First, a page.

About the Video
This advertising beauty project was shot in a private home near Atlanta, GA and is shot using natural light. This is the first time this model has ever worked on a video project and it was a big adjustment for her.
FYI: In my experience, this is very normal. Only on rare occasions can anyone new to motion perform to the camera like a top seasoned professional can. It does happen, but in the 40+ years I have been shooting motion, I can count the times it has happened to me on one hand.
The biggest issue is on video when we are shooting a close up, like this, the model or a stage actor MUST slow down and limit the range of their movements. Film actors know this because if you move "Normally" it looks, to the viewer, way too fast. There are exceptions of course, this is a general statement when you want the model's or actor's movements to be smooth.
I say "Film Actors" vs. "Stage Actors" as stage actors are taught to make large sweeping movements and facial expressions so the person in the rear of the balcony would still see the movements and mannerisms. This same movement on film would look comical at best and horrid at worse.
As a result the on camera person, model, actor or a "Real" person, must make a conscious mental shift to slow down their movements appreciably. It takes a while for most new talent to adapt, due to my asking them to do something unnatural and uncomfortable. In other words... I'm asking them to get out of their comfort zone and no one likes this, so it is uncomfortable. As you can see, Nina did just fine!
I am used to the situation and just know I have to watch for this issue when shooting a medium shot, a close up, or worse, an extreme close up.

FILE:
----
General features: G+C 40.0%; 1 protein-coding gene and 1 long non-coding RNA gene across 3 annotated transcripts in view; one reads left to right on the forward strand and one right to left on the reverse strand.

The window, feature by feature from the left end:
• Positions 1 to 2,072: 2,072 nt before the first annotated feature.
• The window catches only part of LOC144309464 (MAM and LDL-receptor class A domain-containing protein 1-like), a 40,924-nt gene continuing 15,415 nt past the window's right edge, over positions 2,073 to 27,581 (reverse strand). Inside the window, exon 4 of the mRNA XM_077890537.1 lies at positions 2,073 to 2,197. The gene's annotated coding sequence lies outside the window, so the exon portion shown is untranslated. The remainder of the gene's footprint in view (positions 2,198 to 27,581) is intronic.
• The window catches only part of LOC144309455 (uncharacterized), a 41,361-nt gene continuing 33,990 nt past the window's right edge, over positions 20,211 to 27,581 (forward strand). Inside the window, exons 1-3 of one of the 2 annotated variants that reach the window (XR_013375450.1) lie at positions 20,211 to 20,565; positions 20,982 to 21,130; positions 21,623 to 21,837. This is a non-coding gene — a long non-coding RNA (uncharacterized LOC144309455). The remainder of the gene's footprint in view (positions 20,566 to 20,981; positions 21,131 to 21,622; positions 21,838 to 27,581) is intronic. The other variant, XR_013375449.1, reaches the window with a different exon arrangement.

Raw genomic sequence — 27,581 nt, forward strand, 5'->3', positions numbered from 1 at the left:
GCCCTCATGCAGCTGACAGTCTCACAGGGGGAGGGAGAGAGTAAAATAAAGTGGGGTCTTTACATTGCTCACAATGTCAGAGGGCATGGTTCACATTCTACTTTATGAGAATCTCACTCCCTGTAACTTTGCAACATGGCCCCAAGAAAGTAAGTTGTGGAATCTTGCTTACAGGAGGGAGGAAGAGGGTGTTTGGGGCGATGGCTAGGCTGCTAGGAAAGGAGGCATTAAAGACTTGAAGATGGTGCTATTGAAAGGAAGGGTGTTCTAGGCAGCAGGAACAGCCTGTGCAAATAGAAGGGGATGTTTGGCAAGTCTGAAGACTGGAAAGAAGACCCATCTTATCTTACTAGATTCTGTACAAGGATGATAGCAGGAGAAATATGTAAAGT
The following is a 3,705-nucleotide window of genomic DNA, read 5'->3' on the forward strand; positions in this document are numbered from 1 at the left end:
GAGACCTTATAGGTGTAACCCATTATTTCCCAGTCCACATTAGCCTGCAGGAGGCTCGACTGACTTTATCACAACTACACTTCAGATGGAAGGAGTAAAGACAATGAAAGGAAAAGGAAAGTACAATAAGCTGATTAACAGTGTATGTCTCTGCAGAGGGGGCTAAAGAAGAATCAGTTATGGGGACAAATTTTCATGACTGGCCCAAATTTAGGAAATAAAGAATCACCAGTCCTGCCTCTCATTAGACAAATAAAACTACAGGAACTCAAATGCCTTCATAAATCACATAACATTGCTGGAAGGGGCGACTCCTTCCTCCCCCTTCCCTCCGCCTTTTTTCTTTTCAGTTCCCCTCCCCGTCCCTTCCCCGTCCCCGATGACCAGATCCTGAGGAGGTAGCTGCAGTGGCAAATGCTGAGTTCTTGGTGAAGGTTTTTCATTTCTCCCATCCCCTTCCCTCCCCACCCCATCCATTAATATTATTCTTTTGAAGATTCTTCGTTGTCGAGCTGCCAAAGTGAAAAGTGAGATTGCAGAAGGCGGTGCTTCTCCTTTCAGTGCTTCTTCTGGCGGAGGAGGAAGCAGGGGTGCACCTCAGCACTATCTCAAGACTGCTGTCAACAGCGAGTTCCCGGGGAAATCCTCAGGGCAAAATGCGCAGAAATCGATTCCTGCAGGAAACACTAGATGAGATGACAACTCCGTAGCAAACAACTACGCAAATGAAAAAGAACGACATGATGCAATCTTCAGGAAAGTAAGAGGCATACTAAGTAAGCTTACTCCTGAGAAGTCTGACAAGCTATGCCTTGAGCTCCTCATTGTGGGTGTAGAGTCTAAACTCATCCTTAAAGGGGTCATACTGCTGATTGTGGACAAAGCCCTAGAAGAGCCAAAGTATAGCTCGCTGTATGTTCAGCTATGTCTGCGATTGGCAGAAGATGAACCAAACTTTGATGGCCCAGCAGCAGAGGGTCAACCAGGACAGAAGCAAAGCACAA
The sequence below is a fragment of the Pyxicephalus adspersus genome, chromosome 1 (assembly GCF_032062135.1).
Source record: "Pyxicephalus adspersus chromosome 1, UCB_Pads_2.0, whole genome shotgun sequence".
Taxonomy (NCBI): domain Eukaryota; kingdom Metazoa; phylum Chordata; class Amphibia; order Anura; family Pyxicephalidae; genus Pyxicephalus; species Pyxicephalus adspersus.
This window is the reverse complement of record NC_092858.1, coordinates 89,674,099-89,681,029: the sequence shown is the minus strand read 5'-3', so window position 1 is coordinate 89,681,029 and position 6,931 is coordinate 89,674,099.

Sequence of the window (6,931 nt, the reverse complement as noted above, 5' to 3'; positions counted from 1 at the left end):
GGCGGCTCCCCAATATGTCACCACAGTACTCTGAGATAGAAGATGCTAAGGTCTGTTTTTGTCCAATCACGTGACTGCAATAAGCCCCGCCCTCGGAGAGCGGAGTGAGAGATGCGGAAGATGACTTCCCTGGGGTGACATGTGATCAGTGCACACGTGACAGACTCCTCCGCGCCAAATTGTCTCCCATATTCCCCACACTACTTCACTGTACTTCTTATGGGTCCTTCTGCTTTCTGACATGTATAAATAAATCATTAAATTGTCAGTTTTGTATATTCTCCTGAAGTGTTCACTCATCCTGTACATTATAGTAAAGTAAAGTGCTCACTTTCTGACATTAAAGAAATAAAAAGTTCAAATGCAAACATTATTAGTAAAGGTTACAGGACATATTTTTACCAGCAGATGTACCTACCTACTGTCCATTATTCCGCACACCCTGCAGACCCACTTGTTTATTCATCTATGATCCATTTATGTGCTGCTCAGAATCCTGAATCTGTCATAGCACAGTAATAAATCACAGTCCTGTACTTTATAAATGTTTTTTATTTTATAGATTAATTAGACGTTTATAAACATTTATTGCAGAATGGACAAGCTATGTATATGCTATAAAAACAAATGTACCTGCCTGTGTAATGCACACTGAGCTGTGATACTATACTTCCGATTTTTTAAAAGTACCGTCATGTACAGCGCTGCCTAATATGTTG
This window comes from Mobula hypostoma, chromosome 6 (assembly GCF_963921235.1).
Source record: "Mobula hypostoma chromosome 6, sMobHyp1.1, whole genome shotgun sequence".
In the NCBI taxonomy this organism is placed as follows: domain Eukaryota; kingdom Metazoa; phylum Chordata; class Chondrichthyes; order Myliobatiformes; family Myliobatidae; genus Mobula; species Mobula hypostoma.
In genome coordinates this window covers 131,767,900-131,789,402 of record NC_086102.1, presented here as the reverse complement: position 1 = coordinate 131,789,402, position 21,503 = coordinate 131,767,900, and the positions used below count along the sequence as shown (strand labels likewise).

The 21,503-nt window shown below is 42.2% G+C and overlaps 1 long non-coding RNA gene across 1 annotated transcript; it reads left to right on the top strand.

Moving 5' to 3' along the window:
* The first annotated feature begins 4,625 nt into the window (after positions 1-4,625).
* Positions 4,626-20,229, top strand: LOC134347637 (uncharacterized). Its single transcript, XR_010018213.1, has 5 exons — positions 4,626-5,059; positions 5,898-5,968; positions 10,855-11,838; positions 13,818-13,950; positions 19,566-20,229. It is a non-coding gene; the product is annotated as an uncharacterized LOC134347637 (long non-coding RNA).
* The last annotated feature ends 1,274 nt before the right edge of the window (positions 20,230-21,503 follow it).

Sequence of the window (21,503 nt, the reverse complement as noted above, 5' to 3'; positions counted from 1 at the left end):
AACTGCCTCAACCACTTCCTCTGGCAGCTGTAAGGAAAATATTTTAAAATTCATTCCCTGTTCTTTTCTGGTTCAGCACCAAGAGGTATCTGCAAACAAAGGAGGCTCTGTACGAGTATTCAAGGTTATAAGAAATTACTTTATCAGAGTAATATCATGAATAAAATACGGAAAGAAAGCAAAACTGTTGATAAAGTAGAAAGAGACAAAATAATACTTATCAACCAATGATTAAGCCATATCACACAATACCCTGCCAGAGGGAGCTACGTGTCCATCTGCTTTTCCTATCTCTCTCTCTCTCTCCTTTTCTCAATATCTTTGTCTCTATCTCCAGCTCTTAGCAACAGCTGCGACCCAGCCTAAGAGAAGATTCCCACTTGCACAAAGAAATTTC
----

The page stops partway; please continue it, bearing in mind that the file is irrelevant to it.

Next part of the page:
For Photographers + DPs
A Canon full frame camera using 160 ISO and 1/60 second shutter speed using a
Canon 200mm f2 lens set to f2.8, attached to a
Sachtler fluid head sitting on a
Gitzo CF tripod.
I used f2.8 to give me just a little more DOF (Depth of field). I could have used a higher ISO, like 640, and stopped down to f5.6 but I like the look of a shallow DOF. If I was shooting an experienced actor/model who understood shallow DOF and knew how this limited their movements in relation to the lens, I would have used f2. Now f2.8 gives precious little additional DOF, but I think it did give me more footage that worked.
An open sliding glass door light. I positioned the model close as I could to the door so the light fall off would limit the illumination of the room.
In the last 2 clips I moved the camera to the right about 18" (45CM) so I could have a slightly different POV and have the practical lamp in the BG as a nice warm glow.
If you would like to use this image, or any of my images for mock or comp use, please just ask. There is never a charge for this service. Educational use is permitted without charge, unless published, but please ask first. All commercial use is available only with a limited copyright release prior to use from the copyright holder, Steve Thornton. Thanks for looking!